My first assignment to photograph flowers in the mid-60s began what has become a very devoted interest in flower photography. That entire set of flower shots was done on Kodachrome. I have scanned some of the Kodachrome slides from this set several times in recent years, but re-scanning using a profile based on the Kodak K3 Kodachrome IT-8 (1999) reproduced an image file that actually looks just like the film image for the very first time.
All Photos © 2009, David B. Brooks, All Rights Reserved

Profiling A Scanner For Kodachrome
The X-Rite input profiling module in i1 Photo worked like a charm, recognizing the old K3 Kodachrome IT-8 target to calibrate and generate new Kodachrome profiles for three different scanners I have in my shop—a Plustek OpticFilm 7500i, an old Minolta DiMAGE Scan Elite 5400 II, and an Epson Perfection V500 Photo. So the next step was to test these new profiles by scanning a selection of different images on Kodachrome, and also to make as close as possible duplicate scans using a profile for the scanner made with an Ektachrome IT-8 target.

This picture of an abandoned farmhouse in northwest Utah was taken on a road trip in 1981 to produce illustrations for a book, and was one of the subjects on that assignment I shot on both Kodachrome and Ektachrome. The scans of this subject I have made from the Ektachromes were very successful and I have used them frequently, but this scan of one of the Kodachromes using the Kodak K3 Kodachrome IT-8 (1999) based scanner profile is actually a better reproduction of this scene and a better quality digital image than the Ektachrome scans.

Comparing the scan results from the two profiles, one Kodachrome and the other Ektachrome, revealed a definite difference, and with many of the Kodachrome scans a very distinct advantage that of course varied somewhat between the three scanners. With some Kodachrome scans, particularly images I had difficulty scanning successfully in the past, I could obtain a good quality result with the Kodak K3 Kodachrome IT-8 based profile. The most obvious difference was in the greater fidelity to the Kodachrome film original, plus the lack of strange anomalies of color shifts in some tonal areas. I was also able to retrieve more and better detail from the shadow area in the image. Of course I was encouraged and enthused and continued test scanning of many more Kodachrome slides with these new Kodachrome profiles.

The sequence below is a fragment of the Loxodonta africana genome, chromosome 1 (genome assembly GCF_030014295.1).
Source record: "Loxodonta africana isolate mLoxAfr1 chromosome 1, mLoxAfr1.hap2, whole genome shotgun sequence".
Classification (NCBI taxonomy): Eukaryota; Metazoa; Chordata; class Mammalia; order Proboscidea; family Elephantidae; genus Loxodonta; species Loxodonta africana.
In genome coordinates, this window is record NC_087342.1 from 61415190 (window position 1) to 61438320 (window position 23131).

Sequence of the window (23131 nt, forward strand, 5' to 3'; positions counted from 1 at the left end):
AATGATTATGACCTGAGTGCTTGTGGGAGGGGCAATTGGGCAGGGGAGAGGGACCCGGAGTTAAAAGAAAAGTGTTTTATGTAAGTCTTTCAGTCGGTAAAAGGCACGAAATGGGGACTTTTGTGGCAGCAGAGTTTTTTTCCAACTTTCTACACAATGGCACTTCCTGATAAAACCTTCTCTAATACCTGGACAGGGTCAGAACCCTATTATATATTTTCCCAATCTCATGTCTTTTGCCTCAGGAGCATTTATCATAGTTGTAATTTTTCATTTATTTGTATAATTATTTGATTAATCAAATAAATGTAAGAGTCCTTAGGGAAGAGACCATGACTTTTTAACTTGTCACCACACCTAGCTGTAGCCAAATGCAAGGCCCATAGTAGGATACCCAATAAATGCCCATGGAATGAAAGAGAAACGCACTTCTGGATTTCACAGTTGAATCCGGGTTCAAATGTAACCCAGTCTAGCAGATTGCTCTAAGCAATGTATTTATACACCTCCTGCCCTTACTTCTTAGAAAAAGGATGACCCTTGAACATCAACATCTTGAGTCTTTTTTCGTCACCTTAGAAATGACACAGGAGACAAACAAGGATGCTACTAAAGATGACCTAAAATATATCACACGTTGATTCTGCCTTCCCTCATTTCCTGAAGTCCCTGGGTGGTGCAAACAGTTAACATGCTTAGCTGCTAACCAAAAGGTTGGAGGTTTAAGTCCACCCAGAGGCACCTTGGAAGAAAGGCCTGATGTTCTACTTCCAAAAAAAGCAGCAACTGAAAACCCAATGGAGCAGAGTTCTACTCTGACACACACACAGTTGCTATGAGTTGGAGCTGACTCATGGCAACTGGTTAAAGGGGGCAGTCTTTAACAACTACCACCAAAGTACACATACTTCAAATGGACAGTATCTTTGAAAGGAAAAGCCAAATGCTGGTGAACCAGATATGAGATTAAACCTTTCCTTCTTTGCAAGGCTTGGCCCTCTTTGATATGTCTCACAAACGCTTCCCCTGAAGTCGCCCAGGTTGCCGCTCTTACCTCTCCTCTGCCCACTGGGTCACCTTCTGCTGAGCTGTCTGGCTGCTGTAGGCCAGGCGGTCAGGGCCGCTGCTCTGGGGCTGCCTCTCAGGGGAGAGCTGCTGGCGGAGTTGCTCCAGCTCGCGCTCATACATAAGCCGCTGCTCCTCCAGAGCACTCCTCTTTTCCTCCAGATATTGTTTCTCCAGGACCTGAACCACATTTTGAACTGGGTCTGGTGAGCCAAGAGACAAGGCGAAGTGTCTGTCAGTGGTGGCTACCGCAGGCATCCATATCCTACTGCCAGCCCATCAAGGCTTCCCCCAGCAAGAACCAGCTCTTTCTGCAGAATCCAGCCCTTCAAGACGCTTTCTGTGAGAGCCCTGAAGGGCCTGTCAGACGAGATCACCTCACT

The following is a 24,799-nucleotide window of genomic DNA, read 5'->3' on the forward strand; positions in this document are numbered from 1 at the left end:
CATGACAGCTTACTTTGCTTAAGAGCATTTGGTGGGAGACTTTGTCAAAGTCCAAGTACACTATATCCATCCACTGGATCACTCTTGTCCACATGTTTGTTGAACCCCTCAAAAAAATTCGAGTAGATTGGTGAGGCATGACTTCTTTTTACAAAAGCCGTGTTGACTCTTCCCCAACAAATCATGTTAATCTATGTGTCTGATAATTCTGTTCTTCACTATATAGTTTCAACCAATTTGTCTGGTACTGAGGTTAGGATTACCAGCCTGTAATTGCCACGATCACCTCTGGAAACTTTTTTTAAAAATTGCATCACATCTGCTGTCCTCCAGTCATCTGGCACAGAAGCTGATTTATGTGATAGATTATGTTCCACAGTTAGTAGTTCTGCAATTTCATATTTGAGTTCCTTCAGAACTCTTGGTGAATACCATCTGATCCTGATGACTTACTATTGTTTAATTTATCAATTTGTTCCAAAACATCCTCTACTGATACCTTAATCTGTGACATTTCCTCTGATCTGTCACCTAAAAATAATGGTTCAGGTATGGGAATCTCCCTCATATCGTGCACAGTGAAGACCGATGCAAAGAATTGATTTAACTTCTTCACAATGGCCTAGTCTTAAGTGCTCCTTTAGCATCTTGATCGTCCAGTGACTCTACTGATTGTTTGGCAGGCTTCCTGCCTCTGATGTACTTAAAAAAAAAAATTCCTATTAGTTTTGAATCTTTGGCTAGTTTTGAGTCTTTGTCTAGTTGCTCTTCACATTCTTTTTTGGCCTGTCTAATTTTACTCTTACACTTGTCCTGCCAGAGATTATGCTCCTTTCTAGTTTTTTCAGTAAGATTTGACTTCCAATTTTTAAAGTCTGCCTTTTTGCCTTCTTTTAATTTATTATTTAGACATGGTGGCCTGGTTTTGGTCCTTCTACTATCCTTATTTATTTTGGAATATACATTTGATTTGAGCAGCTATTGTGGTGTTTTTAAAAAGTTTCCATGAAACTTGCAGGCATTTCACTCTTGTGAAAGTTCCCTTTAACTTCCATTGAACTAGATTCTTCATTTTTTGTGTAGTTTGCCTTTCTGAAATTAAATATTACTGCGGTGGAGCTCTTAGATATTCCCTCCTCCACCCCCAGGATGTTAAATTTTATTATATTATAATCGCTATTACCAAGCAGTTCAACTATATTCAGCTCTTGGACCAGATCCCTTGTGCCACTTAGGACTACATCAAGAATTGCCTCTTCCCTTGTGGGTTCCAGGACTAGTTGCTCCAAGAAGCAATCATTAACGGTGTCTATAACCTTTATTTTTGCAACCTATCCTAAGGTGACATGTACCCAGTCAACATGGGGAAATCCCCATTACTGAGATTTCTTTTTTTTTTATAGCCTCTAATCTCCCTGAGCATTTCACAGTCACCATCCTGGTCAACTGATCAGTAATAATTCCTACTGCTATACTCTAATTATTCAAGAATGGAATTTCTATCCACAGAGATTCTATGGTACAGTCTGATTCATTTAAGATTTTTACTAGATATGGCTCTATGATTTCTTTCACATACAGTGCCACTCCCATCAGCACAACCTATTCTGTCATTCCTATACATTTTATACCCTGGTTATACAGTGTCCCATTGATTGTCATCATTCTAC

This very softly lit photo of my all-time favorite model taken on Kodachrome in my daylight studio in L.A. in the 1970s is one image that has defied quality scanning results, until I tried using the Kodak K3 Kodachrome IT-8 (1999) profile to scan the film. This new resulting image file perfectly reproduces all of the subtle and delicate values in this portrait, and now makes me thankful I shot a lot of the images I made in this studio on Kodachrome.
Very high in the mountains of southern Utah the aspen trees in the fall are a golden photo attraction. On this occasion I was test shooting the first presale release of the then new K-14 version of Kodachrome. The resulting slides have been exceedingly difficult to color correct in a scan until I scanned this image with the Kodak K3 Kodachrome IT-8 (1999) profile.

LaserSoft’s SilverFast Gets Involved
From the results of my tests with the profiles made with the Kodak K3 Kodachrome IT-8 profiles, I made up sets of CDs with the test image files and sent one to my editor at Shutterbug and another to Karl-Heinz Zahorsky, president and founder of LaserSoft Imaging, makers of the SilverFast scanning software. I’ve known Karl-Heinz Zahorsky since we first met when Epson introduced their then new Expression 836XL large format professional scanner with LaserSoft’s SilverFast software and we have kept in touch ever since. In a phone conversation during my testing period, I learned he also had the Kodak K3 Kodachrome IT-8 target slide and was also thinking about where he could go with it. We agreed that the supply of these Kodachrome IT-8 target slides was probably very limited, so we considered how this profile might become more widely available.

This portrait on Kodachrome lit with a studio electronic flash soft light looked great on film, but has reproduced much less satisfactorily in scans with an Ektachrome based scanner profile. The Kodak K3 Kodachrome IT-8 (1999) profile, however, allowed an easier scan adjustment and much greater fidelity.